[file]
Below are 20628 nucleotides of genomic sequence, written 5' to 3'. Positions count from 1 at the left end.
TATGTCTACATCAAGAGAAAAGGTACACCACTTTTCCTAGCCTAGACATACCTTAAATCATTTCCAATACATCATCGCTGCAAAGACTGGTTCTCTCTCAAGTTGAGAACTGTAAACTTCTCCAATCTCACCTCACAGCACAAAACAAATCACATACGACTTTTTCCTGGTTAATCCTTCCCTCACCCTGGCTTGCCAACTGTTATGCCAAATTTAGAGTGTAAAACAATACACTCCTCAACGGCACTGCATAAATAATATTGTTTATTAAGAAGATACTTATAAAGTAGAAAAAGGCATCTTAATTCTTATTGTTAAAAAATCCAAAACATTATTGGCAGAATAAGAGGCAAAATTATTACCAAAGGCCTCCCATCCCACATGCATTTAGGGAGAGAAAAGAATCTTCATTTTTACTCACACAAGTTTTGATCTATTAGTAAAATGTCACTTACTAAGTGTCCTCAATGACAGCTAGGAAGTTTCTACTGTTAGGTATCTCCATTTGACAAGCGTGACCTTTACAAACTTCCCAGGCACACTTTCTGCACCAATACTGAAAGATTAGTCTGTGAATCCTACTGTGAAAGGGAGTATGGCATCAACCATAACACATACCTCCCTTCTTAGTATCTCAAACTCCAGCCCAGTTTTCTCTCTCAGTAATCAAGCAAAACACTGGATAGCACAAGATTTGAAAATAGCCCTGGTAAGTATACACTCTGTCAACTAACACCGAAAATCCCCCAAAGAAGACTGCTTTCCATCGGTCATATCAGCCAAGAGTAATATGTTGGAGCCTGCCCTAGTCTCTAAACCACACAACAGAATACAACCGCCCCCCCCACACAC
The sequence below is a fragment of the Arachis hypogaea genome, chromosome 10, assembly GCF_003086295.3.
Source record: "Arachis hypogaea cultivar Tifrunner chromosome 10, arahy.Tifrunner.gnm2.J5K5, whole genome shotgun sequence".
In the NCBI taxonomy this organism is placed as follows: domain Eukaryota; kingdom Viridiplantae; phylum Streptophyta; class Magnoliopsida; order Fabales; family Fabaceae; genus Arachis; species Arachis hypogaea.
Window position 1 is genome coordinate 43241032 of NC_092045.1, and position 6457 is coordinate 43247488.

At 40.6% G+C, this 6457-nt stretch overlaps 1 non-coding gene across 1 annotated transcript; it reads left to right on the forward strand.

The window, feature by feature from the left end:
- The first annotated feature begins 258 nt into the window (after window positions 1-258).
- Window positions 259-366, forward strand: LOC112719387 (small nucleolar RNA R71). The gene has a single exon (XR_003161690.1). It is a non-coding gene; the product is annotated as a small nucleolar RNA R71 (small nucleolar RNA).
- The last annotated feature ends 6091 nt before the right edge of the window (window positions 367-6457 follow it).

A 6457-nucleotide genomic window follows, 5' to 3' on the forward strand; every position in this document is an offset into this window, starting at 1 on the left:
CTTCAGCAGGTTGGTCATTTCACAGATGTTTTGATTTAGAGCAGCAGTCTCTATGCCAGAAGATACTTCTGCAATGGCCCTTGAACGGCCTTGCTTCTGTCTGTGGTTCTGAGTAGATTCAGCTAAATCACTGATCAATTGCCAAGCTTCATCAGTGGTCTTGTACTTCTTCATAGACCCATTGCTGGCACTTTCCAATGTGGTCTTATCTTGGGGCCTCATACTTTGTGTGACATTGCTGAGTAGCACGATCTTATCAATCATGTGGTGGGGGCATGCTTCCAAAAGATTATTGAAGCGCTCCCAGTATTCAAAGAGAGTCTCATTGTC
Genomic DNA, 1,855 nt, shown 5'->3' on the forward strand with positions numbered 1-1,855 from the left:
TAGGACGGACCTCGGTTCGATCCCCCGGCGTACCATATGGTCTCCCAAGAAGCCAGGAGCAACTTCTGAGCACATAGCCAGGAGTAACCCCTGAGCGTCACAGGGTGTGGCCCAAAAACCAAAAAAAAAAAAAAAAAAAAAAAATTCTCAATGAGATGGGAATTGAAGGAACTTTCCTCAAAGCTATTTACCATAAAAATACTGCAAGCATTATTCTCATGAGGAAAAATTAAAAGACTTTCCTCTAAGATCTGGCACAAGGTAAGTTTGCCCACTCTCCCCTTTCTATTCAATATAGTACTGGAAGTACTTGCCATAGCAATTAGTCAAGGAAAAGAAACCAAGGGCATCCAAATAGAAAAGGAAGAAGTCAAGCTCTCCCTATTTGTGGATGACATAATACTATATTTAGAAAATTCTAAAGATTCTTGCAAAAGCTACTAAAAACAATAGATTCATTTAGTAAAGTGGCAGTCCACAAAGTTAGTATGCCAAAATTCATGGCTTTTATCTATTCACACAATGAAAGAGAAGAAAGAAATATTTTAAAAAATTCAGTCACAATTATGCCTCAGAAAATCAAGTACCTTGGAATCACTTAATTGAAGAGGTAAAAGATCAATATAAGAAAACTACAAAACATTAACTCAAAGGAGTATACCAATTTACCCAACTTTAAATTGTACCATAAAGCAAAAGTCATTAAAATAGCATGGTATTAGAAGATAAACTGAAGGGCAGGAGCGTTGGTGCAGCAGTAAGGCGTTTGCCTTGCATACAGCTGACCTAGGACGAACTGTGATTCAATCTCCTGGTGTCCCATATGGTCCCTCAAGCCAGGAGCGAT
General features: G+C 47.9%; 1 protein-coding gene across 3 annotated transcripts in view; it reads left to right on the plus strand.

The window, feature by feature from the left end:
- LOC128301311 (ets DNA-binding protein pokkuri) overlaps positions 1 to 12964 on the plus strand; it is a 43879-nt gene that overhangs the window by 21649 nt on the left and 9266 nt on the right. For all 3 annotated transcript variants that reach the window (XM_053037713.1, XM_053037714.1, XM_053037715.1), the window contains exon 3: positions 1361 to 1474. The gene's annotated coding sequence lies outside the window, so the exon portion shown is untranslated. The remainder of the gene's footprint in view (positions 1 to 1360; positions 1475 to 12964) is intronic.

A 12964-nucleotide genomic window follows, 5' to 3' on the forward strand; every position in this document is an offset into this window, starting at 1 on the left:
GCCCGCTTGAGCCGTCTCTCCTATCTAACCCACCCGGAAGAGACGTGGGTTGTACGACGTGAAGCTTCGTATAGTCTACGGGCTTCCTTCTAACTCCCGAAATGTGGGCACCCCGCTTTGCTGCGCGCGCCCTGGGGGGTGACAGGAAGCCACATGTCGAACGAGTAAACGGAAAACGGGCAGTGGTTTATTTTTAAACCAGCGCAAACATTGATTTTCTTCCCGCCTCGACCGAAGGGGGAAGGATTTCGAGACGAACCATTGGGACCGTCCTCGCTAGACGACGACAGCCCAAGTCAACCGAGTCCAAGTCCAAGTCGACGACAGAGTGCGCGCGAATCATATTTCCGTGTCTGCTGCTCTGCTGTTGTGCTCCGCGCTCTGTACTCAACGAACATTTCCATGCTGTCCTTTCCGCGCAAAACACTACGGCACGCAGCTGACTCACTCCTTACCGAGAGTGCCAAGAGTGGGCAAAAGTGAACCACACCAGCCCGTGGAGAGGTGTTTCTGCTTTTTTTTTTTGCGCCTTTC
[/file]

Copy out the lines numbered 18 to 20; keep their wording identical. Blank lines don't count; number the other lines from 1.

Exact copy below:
- LOC128301311 (ets DNA-binding protein pokkuri) overlaps positions 1 to 12964 on the plus strand; it is a 43879-nt gene that overhangs the window by 21649 nt on the left and 9266 nt on the right. For all 3 annotated transcript variants that reach the window (XM_053037713.1, XM_053037714.1, XM_053037715.1), the window contains exon 3: positions 1361 to 1474. The gene's annotated coding sequence lies outside the window, so the exon portion shown is untranslated. The remainder of the gene's footprint in view (positions 1 to 1360; positions 1475 to 12964) is intronic.

A 12964-nucleotide genomic window follows, 5' to 3' on the forward strand; every position in this document is an offset into this window, starting at 1 on the left:
GCCCGCTTGAGCCGTCTCTCCTATCTAACCCACCCGGAAGAGACGTGGGTTGTACGACGTGAAGCTTCGTATAGTCTACGGGCTTCCTTCTAACTCCCGAAATGTGGGCACCCCGCTTTGCTGCGCGCGCCCTGGGGGGTGACAGGAAGCCACATGTCGAACGAGTAAACGGAAAACGGGCAGTGGTTTATTTTTAAACCAGCGCAAACATTGATTTTCTTCCCGCCTCGACCGAAGGGGGAAGGATTTCGAGACGAACCATTGGGACCGTCCTCGCTAGACGACGACAGCCCAAGTCAACCGAGTCCAAGTCCAAGTCGACGACAGAGTGCGCGCGAATCATATTTCCGTGTCTGCTGCTCTGCTGTTGTGCTCCGCGCTCTGTACTCAACGAACATTTCCATGCTGTCCTTTCCGCGCAAAACACTACGGCACGCAGCTGACTCACTCCTTACCGAGAGTGCCAAGAGTGGGCAAAAGTGAACCACACCAGCCCGTGGAGAGGTGTTTCTGCTTTTTTTTTTTGCGCCTTTC